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"Leyte Gulf: The Pacific War's Greatest Battle" Topic


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374 hits since 19 Oct 2020
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Personal logo Editor in Chief Bill The Editor of TMP Fezian20 Oct 2020 4:45 p.m. PST

While U.S. commanders were planning to invade the Philippines, Japanese planners, unsure where the next Allied blow would fall, drew up four Sho (Victory) contingency plans. The intricate Sho-1 plan to counter a Philippines invasion would eventually call for three separate naval surface forces to converge on Leyte Gulf and wipe out the U.S. Seventh Fleet's invasion armada. The key to the operation was luring away the strong Third Fleet by using a Japanese carrier force as bait…

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RudyNelson20 Oct 2020 5:47 p.m. PST

I never regarded the Leyte Gulf as a key battle since it was so lopsided.

Personal logo Dan Cyr Supporting Member of TMP20 Oct 2020 6:40 p.m. PST

Manila

Personal logo McKinstry Supporting Member of TMP Fezian20 Oct 2020 10:01 p.m. PST

Midway was the most decisive and the IJN never really got off the back foot after that (Savo Island was awful but did not change the momentum).

Philippine Sea destroyed the naval air arm of the IJN and they never recovered.

Absent Halsey pulling 'Bulls Run', Leyte is a bigger disaster for the IJN than it actually was. It was the biggest as regards ships involved but by late 1944, the outcome was never in doubt. Even if Kurita had pressed on, he would have arrived among the already unloaded transports with accumulated damage, lost ships, and very low ammunition.'

John Leahy21 Oct 2020 2:25 a.m. PST

Yeah, Midway is much more important.

Bezmozgu7 Supporting Member of TMP21 Oct 2020 3:44 a.m. PST

Midway was a decisive turning point but the six-month Guadalcanal meat-grinder campaign doomed the Japanese to a defensive war that they could never win against the US.

Personal logo John the OFM Supporting Member of TMP In the TMP Dawghouse21 Oct 2020 6:32 a.m. PST

Leyte Gulf sank a lot of irreplaceable Japanese ships.
That makes it a big deal.
It certainly shortened the war.

Personal logo The Virtual Armchair General Sponsoring Member of TMP21 Oct 2020 9:49 a.m. PST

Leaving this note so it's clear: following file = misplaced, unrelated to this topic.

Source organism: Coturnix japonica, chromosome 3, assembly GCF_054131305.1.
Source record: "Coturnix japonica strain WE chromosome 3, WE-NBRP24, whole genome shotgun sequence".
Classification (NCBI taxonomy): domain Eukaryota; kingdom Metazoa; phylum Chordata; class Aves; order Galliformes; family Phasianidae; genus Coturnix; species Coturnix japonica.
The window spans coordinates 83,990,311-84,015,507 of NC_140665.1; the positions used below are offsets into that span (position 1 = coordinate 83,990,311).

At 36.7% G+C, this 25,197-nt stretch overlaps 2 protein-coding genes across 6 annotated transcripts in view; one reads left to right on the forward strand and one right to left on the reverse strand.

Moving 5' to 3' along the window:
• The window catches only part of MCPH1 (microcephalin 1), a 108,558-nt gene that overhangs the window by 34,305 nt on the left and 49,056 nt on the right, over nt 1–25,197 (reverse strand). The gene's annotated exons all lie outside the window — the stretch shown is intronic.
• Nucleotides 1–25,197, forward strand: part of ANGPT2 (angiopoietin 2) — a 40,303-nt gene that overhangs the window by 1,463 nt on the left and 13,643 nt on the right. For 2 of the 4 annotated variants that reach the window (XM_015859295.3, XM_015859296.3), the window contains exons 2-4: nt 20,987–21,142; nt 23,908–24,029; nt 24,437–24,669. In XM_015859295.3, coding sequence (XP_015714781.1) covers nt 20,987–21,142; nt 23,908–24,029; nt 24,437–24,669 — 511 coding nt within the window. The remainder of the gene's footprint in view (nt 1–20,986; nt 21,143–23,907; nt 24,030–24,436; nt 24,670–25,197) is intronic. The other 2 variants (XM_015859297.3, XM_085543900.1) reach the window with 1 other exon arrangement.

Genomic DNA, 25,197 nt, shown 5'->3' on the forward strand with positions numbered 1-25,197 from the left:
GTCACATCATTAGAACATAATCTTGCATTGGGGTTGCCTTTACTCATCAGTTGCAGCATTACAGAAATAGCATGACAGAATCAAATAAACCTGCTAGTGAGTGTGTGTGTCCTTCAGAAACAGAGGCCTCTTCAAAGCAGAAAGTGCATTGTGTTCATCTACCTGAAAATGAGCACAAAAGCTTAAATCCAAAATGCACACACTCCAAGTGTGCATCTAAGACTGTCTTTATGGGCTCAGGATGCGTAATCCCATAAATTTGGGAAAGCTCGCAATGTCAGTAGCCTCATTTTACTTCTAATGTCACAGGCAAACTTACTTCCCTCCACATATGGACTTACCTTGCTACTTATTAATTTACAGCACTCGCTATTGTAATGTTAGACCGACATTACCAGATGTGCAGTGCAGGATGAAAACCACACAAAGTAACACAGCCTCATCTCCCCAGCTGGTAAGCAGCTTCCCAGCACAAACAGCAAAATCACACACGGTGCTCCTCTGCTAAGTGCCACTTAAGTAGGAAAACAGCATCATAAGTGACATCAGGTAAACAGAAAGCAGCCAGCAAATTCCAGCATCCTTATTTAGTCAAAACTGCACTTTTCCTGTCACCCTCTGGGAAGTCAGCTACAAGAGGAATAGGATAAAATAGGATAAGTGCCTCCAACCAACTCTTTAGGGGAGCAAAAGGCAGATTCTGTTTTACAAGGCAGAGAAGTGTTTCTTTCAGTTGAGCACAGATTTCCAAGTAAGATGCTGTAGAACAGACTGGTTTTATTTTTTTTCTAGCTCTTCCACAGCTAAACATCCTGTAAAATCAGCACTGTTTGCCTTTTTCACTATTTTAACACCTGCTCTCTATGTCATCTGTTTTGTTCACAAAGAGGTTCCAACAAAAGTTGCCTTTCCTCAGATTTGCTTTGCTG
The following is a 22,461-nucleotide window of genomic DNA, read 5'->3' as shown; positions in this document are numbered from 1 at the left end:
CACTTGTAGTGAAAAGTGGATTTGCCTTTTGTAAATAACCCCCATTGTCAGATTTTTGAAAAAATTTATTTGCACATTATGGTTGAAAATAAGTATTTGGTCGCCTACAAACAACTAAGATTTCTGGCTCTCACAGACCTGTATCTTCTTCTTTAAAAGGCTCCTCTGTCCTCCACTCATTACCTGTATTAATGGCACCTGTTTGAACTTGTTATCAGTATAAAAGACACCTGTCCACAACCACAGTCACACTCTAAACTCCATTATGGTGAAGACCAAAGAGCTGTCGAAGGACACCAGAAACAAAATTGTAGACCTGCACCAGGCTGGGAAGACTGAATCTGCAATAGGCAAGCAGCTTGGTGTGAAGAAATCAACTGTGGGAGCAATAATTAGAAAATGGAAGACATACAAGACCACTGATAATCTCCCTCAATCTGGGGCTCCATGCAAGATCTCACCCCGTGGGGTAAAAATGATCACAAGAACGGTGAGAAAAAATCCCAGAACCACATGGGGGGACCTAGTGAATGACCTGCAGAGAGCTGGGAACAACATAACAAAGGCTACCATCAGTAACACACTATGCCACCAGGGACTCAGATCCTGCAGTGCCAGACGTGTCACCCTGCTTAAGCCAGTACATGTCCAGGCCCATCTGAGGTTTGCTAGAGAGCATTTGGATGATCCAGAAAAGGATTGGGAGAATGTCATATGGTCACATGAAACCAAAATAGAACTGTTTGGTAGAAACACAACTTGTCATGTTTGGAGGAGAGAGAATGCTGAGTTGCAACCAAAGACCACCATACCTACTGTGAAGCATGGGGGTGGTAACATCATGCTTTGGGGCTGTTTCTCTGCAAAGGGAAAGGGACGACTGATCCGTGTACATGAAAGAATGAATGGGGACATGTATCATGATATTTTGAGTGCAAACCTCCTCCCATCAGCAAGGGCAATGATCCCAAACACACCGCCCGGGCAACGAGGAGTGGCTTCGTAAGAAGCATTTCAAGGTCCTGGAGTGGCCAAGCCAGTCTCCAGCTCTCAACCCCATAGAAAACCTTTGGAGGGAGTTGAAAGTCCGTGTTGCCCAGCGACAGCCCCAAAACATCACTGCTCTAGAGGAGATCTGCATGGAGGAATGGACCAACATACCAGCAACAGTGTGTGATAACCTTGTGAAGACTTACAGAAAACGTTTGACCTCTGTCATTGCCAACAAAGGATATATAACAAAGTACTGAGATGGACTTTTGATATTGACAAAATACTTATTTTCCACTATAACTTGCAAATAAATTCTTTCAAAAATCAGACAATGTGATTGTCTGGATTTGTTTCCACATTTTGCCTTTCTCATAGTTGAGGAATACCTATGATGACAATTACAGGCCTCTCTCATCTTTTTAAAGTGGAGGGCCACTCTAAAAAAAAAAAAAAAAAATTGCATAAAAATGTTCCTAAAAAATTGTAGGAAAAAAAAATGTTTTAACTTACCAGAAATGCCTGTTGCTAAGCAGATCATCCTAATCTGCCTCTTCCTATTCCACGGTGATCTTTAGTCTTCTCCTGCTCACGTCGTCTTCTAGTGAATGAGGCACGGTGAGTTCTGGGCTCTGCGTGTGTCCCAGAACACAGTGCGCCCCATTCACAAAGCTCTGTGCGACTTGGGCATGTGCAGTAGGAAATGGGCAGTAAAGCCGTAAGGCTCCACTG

Leyte proved the US Navy to be the best in the world--if not also perhaps the luckiest.

Midway was the turning point, but anyone suggesting it was won by superior planes, pilots, or ships is clearly overlooking the most important factor of all--Pure Luck, or possibly Divine Intervention.

Leyte was won by sheer capability at all levels, and while "Bull's Run" was not only a potentially fatal error, it left the rest of the fleet to win on its own.

The Battle off Samar is still the greatest single action in US Naval History, and arguably in all US military history.

And the virtual destruction of the remainder of the IJN absolutely shortened the war, giving naval dominance to the US and Allies in all the ways that would have made Mahan proud.

"All Hands--Well Done!"

TVAG

Personal logo McKinstry Supporting Member of TMP Fezian21 Oct 2020 10:50 a.m. PST

The entire Guadalcanal Campaign absolutely ground down the entire Japanese war machine both in terms of material and any possibility of regaining the initiative but I still see Philippine Sea as the establishment of unending dominance.

I believe the Battle of the Philippine Sea and the badly under appreciated Spruance had fully destroyed Japanese naval air power and the the IJN surface navy while still impressive on paper was, as any kind of offensive strategic force, impotent and rendered mere targets even given a major operational error such as Bull's Run. Had Sho-1 not been launched, the IJN would have either been sunk in port or committed to a Yamato type seppuku at Okinawa or Luzon.

Not to take anything away from the action at Samar. I fully agree that it was the US Navy's finest hours and legitimately one of the greatest actions in US military history.

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